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CSUN Women Turn Green at Gills : Fall 68 Points Back as Barnett Falls Sick at Nationals; Men Flip Into Lead Behind Divers

March 16, 1985|Special to The Times

ORLANDO, Fla. — Cal State Northridge lost one of its key women swimmers at the NCAA Division II championships before anyone jumped in the pool Friday, but the men's team reclaimed first place with a couple of fine performances on the one-meter diving board.

CSUN swim Coach Pete Accardy's day began when butterfly ace Michelle Barnett became ill and was unable to participate in the day's events. The ailment dealt a serious setback to CSUN's attempt to challenge the University of South Florida for the women's title.

After coming within 15.5 points of South Florida on Thursday, CSUN's women were outscored by 52.5 points on Friday. South Florida has 360 points, while CSUN is second with 292.5 and Clarion (Pa.) College is third with 235.

"At this point in the meet, losing Michelle has hurt us a great deal," Accardy said.

Barnett didn't show any signs of illness while swimming Thursday night's 200-yard butterfly. She swam a strong 2:06.84 second place behind teammate Crista Lawrence, who set a national record in the event.

"In a meet like this," said Accardy, "emotion has a lot to do with the results, and losing Michelle Barnett is going to affect the girls psychologically.

"I think we can win with the guys, but it will be tough to catch South Florida without Michelle."

Senior Michele Hampton did her part, however, by winning the 400-yard individual medley with a time of 4:31.63. On Wednesday, she anchored the record-breaking 800-yard freestyle relay and finished second in the 500 freestyle in 4:55.77.

Hampton, who set four national Division II records as a freshman, has had trouble similar to Barnett's in the past.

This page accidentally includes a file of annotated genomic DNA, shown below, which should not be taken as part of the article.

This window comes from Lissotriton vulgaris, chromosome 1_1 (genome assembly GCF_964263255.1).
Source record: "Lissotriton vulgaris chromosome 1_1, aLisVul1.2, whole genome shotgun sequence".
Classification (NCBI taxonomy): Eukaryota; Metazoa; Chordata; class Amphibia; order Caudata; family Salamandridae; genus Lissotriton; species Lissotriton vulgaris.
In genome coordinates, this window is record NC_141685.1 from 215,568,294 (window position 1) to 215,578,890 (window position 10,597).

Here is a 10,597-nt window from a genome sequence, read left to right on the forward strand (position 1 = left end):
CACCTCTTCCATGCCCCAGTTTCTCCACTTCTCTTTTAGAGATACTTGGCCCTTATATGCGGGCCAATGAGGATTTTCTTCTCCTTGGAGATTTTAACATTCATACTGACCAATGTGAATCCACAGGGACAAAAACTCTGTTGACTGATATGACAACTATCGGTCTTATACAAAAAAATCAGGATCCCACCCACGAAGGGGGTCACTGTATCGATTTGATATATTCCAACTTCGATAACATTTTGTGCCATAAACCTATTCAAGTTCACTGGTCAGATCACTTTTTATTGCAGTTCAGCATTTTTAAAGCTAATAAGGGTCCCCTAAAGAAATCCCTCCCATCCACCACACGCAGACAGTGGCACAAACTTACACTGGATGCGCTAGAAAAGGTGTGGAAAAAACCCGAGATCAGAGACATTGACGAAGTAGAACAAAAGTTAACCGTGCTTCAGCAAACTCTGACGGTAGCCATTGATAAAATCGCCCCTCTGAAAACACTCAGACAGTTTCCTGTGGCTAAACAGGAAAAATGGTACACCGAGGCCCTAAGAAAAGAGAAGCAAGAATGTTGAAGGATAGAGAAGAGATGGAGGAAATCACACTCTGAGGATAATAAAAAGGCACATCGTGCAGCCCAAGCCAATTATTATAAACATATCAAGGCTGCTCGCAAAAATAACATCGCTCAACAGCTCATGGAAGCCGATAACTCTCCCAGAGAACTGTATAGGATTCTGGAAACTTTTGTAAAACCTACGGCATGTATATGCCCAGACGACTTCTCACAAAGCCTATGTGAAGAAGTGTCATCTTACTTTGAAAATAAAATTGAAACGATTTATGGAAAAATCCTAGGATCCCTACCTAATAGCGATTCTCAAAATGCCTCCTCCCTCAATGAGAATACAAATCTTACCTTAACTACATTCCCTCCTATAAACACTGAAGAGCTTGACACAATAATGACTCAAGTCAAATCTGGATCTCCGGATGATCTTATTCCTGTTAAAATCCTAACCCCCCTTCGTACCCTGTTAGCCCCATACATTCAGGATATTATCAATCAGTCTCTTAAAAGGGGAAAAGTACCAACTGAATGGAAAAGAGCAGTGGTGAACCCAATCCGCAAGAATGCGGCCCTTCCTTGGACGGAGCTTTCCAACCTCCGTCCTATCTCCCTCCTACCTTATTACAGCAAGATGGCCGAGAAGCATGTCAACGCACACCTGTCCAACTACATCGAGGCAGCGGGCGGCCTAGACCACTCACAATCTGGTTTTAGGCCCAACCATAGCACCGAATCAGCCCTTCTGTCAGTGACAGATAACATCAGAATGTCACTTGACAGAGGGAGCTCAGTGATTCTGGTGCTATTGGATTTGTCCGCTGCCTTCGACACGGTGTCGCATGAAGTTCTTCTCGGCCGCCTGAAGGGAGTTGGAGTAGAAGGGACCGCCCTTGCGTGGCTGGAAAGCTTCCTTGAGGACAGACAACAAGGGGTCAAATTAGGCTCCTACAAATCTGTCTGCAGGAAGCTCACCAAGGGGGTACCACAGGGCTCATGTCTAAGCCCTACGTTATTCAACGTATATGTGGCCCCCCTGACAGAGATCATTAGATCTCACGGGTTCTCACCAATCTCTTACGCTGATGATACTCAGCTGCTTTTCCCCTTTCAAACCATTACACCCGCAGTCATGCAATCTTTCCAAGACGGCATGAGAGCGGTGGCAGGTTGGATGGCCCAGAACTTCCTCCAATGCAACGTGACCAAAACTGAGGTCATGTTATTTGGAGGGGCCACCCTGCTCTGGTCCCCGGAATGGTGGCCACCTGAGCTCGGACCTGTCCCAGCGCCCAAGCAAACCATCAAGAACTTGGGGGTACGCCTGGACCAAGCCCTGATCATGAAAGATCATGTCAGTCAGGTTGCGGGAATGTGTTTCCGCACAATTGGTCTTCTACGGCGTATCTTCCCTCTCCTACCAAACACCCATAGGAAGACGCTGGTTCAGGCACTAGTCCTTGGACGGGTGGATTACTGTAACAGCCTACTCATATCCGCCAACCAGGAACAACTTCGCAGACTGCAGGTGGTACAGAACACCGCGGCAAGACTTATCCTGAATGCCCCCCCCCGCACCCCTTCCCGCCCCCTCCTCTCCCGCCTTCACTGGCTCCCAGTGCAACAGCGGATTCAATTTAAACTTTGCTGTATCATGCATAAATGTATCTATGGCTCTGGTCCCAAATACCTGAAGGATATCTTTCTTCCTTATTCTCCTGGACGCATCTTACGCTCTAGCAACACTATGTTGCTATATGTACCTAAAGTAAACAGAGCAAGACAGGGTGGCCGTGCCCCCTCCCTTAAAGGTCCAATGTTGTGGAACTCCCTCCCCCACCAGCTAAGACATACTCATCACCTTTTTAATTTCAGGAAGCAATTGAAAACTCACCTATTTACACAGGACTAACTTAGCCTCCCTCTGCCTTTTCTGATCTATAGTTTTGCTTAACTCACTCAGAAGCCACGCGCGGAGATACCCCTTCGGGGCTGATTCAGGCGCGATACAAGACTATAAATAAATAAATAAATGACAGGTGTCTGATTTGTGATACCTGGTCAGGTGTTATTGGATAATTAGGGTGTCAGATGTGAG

"(Hampton) has gotten very sick before the last two championship meets, but she's showing what she can do this year," said Accardy. "She is very competitive."

While the women were having problems, CSUN's men dominated the one-meter springboard events.

The Matadors outscored Cal State Bakersfield, 51-0, in diving on Friday to regain sole possession of first place with 323 points. Bakersfield has 307 points, while Wright State of Ohio is third with 193.

Junior Roland King led the way for Northridge by winning first place on the one-meter board. Teammate Blair Nogosek placed second. Their scores counted for 37 of Northridge's 51 diving points.

"It's a swimming and diving meet and we have both," said Accardy. "Bakersfield is not very strong in the diving."

Bakersfield's star freshman, Richard Ford of Australia, has been the main obstacle in CSUN's attempt to gain its fifth straight national championship.

He set his second record of the meet Friday with a 1:39.52 in the 200-yard freestyle, and anchored the winning 400-yard medley relay team.

"If you take Ford off their team they wouldn't be in the top five," said Accardy. "When you have a guy winning and breaking records, it keeps everybody going."

While CSUN has become accustomed to being the favorite at the nationals, Accardy views Bakersfield as the team to beat in the future.

"They've signed a good coach," said Accardy, referring to Ernie Maglischo, "and he's been given a lot of money to work with for his recruiting efforts.

"We have no significant money to speak of, so being realistic, we feel we have a good program. . . . The difference in financial aid will make it difficult to stay with them in the future."

Accardy is more concerned, however, about today than the future.

Entering Friday's final event, Bakersfield was trailing Northridge by 65 points--but the Roadrunners captured first place in the 400-yard medley relay with a clocking of 3:23.42, a national record. Northridge was fourth in the relay with a time of 3:26.54.

That brought Bakersfield back within 16 points of Northridge going into today's competition.

"(Saturday) is going to be a barn burner," Accardy said.

"We should have put it away after the second day and didn't. We should have put it away after the third day and didn't. Now we'll have to go to the final day.

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